These buildings and the neighbourhood around them, hold a treasure trove of stories that have shaped the city and the nation itself. The dilapidated cast iron building was once home to Watson’s Hotel, a luxury hotel which was the venue of India’s first movie screening in 1898. Urban legend also suggests that on being turned down from Watson’s Hotel on account of being Indian, the industrialist Jamsetji Tata vowed to outdo it and built the Taj Mahal Palace Hotel.
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But Tata’s connection to the street and the neighbourhood goes back long before it got its current name. He studied right here at Elphinstone College. As did Dadabhai Naoroji, Bal Gangadhar Tilak, and Babasaheb Ambedkar, among many other luminaries.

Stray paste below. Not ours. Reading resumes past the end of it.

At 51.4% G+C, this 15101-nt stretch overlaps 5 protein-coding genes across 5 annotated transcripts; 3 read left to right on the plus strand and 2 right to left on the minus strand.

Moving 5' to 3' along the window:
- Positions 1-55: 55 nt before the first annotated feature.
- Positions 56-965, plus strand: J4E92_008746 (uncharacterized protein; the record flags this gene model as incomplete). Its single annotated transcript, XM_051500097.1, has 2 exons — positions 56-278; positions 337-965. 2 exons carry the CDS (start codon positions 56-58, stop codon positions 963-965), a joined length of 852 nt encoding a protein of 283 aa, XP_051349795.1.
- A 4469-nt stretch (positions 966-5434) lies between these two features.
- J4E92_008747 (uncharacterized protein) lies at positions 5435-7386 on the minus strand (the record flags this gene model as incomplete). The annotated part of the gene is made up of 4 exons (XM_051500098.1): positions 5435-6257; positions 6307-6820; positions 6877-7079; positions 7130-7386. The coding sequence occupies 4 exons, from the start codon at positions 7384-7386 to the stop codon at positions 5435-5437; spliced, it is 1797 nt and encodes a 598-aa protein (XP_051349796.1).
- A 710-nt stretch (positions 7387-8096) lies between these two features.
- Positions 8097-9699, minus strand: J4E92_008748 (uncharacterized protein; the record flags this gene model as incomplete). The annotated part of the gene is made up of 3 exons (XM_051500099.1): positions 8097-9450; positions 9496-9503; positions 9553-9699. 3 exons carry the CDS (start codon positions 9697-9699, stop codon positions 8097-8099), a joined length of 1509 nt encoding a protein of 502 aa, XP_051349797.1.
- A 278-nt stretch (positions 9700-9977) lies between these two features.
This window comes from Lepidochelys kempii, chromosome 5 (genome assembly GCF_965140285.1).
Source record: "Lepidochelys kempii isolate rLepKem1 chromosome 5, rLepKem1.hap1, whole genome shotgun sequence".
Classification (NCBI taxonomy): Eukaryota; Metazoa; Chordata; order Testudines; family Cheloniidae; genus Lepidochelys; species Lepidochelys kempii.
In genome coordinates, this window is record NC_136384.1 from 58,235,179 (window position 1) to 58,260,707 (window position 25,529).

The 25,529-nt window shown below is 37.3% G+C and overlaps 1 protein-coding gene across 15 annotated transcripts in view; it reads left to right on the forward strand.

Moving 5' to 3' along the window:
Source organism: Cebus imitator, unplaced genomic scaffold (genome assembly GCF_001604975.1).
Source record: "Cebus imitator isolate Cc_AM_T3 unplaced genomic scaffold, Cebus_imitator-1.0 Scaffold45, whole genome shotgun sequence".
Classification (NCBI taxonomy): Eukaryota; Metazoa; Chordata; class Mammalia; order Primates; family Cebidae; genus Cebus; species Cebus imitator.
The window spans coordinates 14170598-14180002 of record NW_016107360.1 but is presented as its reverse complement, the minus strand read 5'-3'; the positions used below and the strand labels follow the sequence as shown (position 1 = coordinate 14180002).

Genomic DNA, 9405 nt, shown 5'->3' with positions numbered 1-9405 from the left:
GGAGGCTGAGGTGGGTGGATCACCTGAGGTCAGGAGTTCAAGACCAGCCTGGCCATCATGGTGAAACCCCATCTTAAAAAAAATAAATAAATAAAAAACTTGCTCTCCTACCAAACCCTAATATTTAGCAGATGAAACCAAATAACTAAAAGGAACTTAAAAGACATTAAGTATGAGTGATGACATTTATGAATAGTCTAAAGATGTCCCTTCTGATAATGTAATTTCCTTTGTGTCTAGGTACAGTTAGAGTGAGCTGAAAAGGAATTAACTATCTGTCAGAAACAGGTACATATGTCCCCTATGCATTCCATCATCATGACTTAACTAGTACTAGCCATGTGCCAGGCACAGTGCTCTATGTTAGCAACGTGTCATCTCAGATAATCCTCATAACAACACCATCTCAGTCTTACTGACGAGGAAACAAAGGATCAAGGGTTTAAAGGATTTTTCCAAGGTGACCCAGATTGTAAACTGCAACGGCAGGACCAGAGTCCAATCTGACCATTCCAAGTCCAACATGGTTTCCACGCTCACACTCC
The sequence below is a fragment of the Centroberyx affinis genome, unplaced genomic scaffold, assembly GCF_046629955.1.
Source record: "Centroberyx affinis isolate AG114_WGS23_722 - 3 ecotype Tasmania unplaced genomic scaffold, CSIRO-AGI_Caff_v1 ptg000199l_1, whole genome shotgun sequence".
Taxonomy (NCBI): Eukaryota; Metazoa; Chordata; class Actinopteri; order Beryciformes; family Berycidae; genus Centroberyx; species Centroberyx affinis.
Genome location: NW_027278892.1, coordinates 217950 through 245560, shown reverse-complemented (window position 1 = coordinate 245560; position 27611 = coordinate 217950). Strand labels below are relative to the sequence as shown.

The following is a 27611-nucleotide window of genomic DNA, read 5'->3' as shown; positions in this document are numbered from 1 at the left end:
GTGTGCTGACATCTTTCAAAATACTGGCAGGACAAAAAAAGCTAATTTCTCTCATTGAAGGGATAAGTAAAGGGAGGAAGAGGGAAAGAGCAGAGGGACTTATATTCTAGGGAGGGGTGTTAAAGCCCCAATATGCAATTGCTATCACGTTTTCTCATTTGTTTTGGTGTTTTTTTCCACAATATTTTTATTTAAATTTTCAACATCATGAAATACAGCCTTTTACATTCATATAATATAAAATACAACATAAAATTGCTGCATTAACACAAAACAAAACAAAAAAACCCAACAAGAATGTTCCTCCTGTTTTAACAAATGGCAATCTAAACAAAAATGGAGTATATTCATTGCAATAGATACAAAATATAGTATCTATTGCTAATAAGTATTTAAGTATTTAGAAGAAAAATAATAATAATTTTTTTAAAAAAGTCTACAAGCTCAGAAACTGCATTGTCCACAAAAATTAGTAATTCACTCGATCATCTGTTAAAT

The Wayside Inn: Where the Indian Constitution was written
B.R. Ambedkar, the father of the Indian Constitution, wrote large parts of the Constitution sitting at table no 4 of The Wayside Inn. A café that has been long shuttered was the meeting point of intellectuals, artists, and creative folks alike. The late Parvez Patel, who passed away merely months ago, would likely have told you of the time Ambedkar would walk into his family’s café and be found bent over the table writing on foolscap sheets with a row of pencils, an eraser, and pots and pots of tea for company.
The Wayside Inn was also where the legendary Russi Karanjia, Dinkar Nadkarni, and Benjamin Horniman would get together to discuss the newspaper they were birthing: The Blitz that pioneered tabloid journalism in India.